video
Oh my goodness...this time of year is SO beautiful! And it changes a little everyday....this was yesterday's walk...our area is particularly known for it's beech trees and this is why we love them so...




the woods were a cathedral of gold and red...leaves spiralling down all around us...beauty, beauty, beauty. We didn't want to leave (Alice because of the squirrel-chasing opportunities, it must be said!)
A big change from earlier this week, on the same walk...


when I could hear people whistling to their dogs all around me, but could only see the blurred outlines of objects that are usually so familiar...
It's been unseasonally warm, which probably accounts for the fog - I quite like it, as long as it's only sometimes!
I spotted lots of funghi on our walks this week...but I'm not confident at all about identifying it, so I'm just content to admire from afar...

One thing that I can recognise and take home is the wild juniper berries...the strong smell of gin permeates the hill as I pick...but it's spiky work!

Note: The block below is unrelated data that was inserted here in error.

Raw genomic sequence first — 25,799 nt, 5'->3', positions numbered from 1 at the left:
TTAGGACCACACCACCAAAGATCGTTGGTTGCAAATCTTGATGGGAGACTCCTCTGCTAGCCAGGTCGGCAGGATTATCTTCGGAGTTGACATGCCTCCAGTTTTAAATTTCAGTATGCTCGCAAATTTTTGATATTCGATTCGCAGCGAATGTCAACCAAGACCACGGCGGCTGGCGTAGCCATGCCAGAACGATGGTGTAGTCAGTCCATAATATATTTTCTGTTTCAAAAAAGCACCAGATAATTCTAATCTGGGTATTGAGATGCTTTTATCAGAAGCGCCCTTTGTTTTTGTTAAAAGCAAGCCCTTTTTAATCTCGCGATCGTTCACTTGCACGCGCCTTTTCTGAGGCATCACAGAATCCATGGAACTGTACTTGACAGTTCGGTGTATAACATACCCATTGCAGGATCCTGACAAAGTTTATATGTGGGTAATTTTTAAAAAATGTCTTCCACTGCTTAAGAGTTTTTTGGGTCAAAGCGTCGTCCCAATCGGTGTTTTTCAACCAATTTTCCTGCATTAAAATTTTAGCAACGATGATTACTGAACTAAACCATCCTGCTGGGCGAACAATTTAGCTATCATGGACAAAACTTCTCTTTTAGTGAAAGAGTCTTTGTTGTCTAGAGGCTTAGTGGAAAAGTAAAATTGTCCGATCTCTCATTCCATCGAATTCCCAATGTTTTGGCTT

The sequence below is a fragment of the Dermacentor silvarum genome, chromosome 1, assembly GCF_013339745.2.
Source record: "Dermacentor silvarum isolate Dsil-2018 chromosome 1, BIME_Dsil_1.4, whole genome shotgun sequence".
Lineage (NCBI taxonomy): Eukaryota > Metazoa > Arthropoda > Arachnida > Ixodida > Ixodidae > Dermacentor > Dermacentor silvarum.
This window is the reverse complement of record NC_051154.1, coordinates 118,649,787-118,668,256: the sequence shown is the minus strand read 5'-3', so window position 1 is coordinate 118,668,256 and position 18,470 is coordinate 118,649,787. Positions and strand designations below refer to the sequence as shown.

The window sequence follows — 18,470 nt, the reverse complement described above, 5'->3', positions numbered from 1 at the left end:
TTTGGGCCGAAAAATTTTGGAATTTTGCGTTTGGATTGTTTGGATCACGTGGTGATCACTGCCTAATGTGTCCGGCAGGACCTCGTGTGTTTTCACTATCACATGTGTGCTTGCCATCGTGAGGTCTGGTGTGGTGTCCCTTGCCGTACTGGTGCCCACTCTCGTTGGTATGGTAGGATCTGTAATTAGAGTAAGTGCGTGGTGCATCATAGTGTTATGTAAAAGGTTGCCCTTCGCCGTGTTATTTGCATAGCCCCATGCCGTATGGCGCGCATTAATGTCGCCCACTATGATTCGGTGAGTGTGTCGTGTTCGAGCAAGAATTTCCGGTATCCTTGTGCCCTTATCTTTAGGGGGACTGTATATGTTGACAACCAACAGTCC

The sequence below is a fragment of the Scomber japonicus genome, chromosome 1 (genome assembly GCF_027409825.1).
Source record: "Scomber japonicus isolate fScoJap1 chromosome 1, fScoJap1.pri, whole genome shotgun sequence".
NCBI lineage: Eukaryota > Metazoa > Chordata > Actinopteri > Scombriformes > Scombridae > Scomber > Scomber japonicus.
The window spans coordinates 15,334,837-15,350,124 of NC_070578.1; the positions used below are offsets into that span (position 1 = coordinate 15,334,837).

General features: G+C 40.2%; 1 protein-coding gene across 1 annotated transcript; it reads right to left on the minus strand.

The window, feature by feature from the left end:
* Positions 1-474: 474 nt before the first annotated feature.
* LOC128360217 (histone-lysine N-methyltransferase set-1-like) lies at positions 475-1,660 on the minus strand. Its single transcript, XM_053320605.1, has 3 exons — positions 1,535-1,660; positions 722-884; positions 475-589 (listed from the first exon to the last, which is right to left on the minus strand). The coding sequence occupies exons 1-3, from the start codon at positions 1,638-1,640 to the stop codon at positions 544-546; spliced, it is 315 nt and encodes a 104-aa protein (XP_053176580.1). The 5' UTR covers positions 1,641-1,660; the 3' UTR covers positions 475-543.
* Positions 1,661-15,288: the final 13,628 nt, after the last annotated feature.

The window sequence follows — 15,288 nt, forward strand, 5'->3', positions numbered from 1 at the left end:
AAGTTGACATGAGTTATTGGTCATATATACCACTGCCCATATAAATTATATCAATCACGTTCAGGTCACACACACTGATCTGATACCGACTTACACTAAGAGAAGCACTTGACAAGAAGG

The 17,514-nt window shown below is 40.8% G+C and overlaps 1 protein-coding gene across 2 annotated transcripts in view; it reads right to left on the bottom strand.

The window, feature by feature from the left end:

The clear, crisp, bright days are the best for me. Alice loves them too...very alert to all the woodland sounds...she stands in the classic fox terrier position with a front & a back leg off the ground, ready to pounce (sadly, that's as far as she goes - all style & no substance, our girl!)


and then it's home to coffee for me, breakfast for her...and up to my writing room in  the eaves where this is my current view...

the holly tree is full of bright berries, and if you look very carefully you may just see the hundreds of screaming starlings who flock to crowd onto the crenellations of the church tower every afternoon just now...they seem to spend a long time, quarrelling and jostling to get a prime spot...and then, suddenly, I look up - and they're gone in an instant. Swirling through the sky in a perfect formation of black specks, giving me a last show until tomorrow!
How I love this season!
I hope that your week is going beautifully too! xox